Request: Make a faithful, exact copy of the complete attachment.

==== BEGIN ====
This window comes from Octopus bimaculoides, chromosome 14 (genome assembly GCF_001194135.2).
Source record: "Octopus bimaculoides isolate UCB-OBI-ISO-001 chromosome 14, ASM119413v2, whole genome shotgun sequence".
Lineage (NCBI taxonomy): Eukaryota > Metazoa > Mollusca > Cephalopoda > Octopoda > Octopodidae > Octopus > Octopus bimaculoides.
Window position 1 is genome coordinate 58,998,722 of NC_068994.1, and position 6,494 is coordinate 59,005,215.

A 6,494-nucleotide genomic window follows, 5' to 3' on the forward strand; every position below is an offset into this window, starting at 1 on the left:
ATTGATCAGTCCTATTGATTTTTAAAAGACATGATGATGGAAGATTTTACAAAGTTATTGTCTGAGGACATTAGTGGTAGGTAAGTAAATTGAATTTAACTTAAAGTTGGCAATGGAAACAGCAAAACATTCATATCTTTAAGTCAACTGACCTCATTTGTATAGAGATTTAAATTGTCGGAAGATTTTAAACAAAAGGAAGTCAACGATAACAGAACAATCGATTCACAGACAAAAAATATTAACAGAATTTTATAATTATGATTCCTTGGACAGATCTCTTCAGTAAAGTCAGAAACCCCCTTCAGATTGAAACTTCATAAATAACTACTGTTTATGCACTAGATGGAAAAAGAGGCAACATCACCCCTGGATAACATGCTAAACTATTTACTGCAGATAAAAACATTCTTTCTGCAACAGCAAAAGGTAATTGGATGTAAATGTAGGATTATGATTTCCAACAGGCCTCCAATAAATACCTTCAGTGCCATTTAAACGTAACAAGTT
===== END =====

This window comes from Octopus bimaculoides, chromosome 14 (genome assembly GCF_001194135.2).
Source record: "Octopus bimaculoides isolate UCB-OBI-ISO-001 chromosome 14, ASM119413v2, whole genome shotgun sequence".
Lineage (NCBI taxonomy): Eukaryota > Metazoa > Mollusca > Cephalopoda > Octopoda > Octopodidae > Octopus > Octopus bimaculoides.
Window position 1 is genome coordinate 58,998,722 of NC_068994.1, and position 6,494 is coordinate 59,005,215.

A 6,494-nucleotide genomic window follows, 5' to 3' on the forward strand; every position below is an offset into this window, starting at 1 on the left:
ATTGATCAGTCCTATTGATTTTTAAAAGACATGATGATGGAAGATTTTACAAAGTTATTGTCTGAGGACATTAGTGGTAGGTAAGTAAATTGAATTTAACTTAAAGTTGGCAATGGAAACAGCAAAACATTCATATCTTTAAGTCAACTGACCTCATTTGTATAGAGATTTAAATTGTCGGAAGATTTTAAACAAAAGGAAGTCAACGATAACAGAACAATCGATTCACAGACAAAAAATATTAACAGAATTTTATAATTATGATTCCTTGGACAGATCTCTTCAGTAAAGTCAGAAACCCCCTTCAGATTGAAACTTCATAAATAACTACTGTTTATGCACTAGATGGAAAAAGAGGCAACATCACCCCTGGATAACATGCTAAACTATTTACTGCAGATAAAAACATTCTTTCTGCAACAGCAAAAGGTAATTGGATGTAAATGTAGGATTATGATTTCCAACAGGCCTCCAATAAATACCTTCAGTGCCATTTAAACGTAACAAGTT